There are a couple of must-sees when in Puerto, all of which are accomplished through a tour, which your hotel mostly likely can arrange. The first and foremost, and one of the principle sites currently attracting tourists to central Palawan, is the underground river. This Filipino National Park is about a two-hour ride from Puerto Princesa, so unless you want to be bounced around for a few hours in a tryke that might cost you $10 (or $1,000—who knows?), be sure to arrange a tour. Access to the subterranean river is limited on a daily basis, so you’ll probably have to wait around on the dock until time to board a boat (an interesting part of your day) for a 15km ride to the entrance to the park. Keep an eye out for macaque monkeys eager to steal your stuff and do Groucho Marx impersonations for spare change. Then board your boat and pay careful attention to the audio tour (the ride through the caves are silent so as not to disturb the bats—oh, and don’t look up with your mouth open).

Another must-see tour is the Honda Bay tour. Just north of the city is a dent in the eastern coast of Palawan called Honda Bay. Within the bay are a number of sandy-beached islands that are the best, most convenient, place near Puerto to get some sun and do some snorkeling. Our tour took us to Starfish Island, appropriately named for the multitude of chocolate chip starfish we found at the very end of the island. These orange and brown thick-legged starfish creep along in the clear, shallow waters by the hundreds. There’s also an area set aside for snorkeling: the coral isn’t much to look at, but there are fish and sponges in abundance.

Our tour also took us to Lilu Island, a sandy spit surrounded by mangroves that was mostly good for swimming and sunning. And our final Honda Bay island hop was Cowrie Island, the most developed of the islands we saw, with restaurants, a couple of beach bars, and extra-cost beach activities such as being dragged behind a jet ski on an inflatable raft at speeds that achieve lift above the water, or being dragged around on a giant inflatable hot dog. We’re contemplating going back to Cowrie Island before we leave next week: we didn’t get to ride the hot dog last time.

The third tour we took is known as the Firefly Dinner Cruise. This little evening boat ride, leaving Puerto’s Baywalk water front pier, takes you across the bay to the interior of the island where you transfer to a flat-bottomed boat for a 7:30pm rendezvous with some of Palawan’s more interesting bugs: fireflies. Now we southerners take fireflies (aka “lightning bugs”) a little for granted and forget that many people—such as a Norwegian we met staying at our hotel—have never seen one. Even though we’ve seen plenty of these cool little bugs (more in our younger days), it was still pretty cool to see the concentration of them along that never-before-developed stretch of Palawan river. The fireflies favor certain trees and congregate in single trees by the hundreds, perhaps thousands, such that as you float along you suddenly come along a tree that looks as though it’s been decorated for Christmas. We learned that they react to red light by shining more brightly, a nifty trick employed by our tour guide to get the fireflies to flare up at us. Note to self: hours of summer evening fun in the South can be had with nothing more than a red light.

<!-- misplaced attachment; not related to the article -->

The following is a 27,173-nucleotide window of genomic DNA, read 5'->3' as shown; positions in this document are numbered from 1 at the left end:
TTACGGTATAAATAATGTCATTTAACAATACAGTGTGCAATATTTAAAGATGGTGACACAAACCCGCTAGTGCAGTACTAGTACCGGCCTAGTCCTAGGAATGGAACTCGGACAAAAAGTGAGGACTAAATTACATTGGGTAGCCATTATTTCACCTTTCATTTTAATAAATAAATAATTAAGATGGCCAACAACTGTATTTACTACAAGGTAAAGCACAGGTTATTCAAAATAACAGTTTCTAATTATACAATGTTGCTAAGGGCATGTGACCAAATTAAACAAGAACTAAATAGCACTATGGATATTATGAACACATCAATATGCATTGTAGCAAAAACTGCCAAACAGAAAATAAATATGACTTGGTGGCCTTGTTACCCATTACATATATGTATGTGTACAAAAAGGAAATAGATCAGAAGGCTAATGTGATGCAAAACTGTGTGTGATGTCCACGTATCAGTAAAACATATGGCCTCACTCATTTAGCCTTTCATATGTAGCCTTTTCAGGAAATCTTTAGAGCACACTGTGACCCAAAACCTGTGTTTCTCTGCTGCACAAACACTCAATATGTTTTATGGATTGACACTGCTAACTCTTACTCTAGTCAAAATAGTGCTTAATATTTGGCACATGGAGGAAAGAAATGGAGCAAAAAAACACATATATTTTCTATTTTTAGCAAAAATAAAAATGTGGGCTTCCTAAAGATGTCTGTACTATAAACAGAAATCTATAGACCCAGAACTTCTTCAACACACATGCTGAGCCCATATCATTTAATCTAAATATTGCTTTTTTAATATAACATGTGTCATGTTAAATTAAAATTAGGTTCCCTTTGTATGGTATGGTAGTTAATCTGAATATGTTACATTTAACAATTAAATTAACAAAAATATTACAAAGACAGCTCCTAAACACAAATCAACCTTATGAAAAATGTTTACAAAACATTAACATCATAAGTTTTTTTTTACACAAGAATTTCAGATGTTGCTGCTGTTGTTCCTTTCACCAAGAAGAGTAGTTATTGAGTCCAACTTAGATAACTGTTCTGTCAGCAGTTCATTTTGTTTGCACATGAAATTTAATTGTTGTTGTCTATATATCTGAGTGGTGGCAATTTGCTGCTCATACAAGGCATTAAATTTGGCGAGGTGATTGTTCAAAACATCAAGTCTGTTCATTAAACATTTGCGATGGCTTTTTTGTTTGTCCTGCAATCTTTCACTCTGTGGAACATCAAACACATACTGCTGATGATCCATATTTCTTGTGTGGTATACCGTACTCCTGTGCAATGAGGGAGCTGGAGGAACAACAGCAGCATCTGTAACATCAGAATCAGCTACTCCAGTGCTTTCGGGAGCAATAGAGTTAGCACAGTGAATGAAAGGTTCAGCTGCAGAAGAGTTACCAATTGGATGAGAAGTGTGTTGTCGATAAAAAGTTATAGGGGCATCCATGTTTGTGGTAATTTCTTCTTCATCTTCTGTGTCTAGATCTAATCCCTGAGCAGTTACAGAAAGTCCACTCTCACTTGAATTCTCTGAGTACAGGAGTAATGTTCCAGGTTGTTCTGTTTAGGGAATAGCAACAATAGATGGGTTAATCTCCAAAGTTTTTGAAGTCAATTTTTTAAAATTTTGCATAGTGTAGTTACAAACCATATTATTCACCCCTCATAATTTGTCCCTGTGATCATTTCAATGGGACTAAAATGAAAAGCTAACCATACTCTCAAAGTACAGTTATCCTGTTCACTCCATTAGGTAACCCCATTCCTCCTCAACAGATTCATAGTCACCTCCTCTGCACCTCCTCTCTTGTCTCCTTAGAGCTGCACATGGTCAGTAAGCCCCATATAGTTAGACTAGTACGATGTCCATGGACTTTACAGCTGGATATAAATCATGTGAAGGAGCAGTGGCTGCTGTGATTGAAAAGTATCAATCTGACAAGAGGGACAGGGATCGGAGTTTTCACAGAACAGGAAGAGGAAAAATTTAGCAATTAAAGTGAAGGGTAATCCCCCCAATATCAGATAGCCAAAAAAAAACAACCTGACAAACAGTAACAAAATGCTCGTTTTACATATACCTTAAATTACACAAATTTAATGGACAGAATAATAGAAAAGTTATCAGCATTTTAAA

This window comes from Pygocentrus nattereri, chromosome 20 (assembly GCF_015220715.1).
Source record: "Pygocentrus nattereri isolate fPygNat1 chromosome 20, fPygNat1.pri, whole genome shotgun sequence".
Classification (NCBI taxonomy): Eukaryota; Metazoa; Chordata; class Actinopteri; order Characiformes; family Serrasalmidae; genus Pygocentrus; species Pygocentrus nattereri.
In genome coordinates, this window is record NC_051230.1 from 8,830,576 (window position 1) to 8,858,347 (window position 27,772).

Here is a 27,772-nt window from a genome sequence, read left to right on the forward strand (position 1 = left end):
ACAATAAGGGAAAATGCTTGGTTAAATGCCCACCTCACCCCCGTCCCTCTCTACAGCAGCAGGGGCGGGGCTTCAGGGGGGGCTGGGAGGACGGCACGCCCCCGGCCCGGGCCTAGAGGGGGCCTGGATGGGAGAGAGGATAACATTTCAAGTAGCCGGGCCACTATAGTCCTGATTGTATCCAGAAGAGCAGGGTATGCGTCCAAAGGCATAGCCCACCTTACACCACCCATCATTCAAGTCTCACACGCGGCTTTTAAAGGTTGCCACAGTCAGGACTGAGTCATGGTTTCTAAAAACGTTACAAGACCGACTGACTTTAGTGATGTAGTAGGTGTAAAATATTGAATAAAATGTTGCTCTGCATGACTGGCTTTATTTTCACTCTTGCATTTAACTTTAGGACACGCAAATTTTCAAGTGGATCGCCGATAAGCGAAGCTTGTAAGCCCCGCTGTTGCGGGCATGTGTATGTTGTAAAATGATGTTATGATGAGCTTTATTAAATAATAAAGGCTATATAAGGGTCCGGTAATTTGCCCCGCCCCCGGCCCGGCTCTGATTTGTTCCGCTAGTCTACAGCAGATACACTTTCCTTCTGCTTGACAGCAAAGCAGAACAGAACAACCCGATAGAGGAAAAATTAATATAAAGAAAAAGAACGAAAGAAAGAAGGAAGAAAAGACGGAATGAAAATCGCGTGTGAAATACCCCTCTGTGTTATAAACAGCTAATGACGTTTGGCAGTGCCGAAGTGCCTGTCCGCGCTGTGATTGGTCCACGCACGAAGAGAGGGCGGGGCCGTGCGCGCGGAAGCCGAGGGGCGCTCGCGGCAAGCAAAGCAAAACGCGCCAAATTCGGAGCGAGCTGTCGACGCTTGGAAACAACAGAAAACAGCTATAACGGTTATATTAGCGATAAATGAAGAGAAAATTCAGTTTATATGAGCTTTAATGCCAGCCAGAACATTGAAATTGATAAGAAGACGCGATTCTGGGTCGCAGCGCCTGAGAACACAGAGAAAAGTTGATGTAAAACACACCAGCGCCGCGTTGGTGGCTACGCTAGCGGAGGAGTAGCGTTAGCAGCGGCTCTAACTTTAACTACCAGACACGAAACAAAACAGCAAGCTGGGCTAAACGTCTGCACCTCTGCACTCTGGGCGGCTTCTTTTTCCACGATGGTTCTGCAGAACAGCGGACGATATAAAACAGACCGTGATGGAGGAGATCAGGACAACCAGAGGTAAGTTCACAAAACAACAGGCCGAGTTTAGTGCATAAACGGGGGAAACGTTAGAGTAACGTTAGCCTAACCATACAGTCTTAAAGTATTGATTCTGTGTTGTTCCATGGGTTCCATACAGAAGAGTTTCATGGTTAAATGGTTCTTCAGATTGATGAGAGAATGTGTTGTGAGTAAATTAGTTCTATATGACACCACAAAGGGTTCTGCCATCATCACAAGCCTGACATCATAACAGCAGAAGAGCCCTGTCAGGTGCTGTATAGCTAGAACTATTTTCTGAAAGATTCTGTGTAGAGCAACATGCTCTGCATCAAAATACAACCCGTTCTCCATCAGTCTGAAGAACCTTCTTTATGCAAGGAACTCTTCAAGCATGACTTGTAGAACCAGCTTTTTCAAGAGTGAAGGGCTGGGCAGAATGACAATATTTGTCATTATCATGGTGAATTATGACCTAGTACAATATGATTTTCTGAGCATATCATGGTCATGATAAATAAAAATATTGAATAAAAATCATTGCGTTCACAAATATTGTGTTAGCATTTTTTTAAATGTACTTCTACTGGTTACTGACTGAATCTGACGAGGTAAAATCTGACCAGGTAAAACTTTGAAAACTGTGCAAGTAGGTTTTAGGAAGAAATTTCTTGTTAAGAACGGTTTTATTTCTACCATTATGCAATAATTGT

( Imagine a stunning night-time picture of a tree with thousands of tiny pinpoints of light. )

There is one other tour that would have been available to us had we been here in the right season: a whale-watching tour. Unfortunately for us, it’s just not the season for whales to be migrating past Palawan. Next time, maybe.

A few final notes on cuisine. Most restaurants serve something picky westerners would eat: pasta, pizza, steak, burgers, etc. But the local fare here is Asian tropical. Expect rice with every meal, especially the signature Filipino garlic rice, or a “dirty rice” with veggies and bits of pork or ham. Barbecued chunks of pork or chicken on little wooden skewers are pretty much a can’t-go-wrong choice. There are full service restaurants in the main part of town, as well as gut-challenging food stands and stalls in between and on side streets. Seafood is common, from shrimp and crabs to various white fish and oily mackerel-like fish. All the seafood we’ve had has been great, a solid testimony considering we grew up on seafood. Along Puerto’s Baywalk you’ll find a dozen or so restaurants serving local fare. Often meals for two are enjoyed for the equivalent of about $10. A meal of $20 for two is a splurge.

A few of our favorite restaurant finds: Neva’s Place (great little brick-oven pizzeria in a cool tropical setting), K’na Boyet Grill and Restaurant (fantastic grilled seafood—pick out what you want and tell them how you want it prepared—with two locations at the Baywalk), Balinsasayaw Restaurant (you can’t go wrong with the BBQ pork skewers, and don’t miss the coco noodles), and Kinabuch’s Grill and Bar (a mix of Filipino and bar fare).

Filipino fisherman tending his nets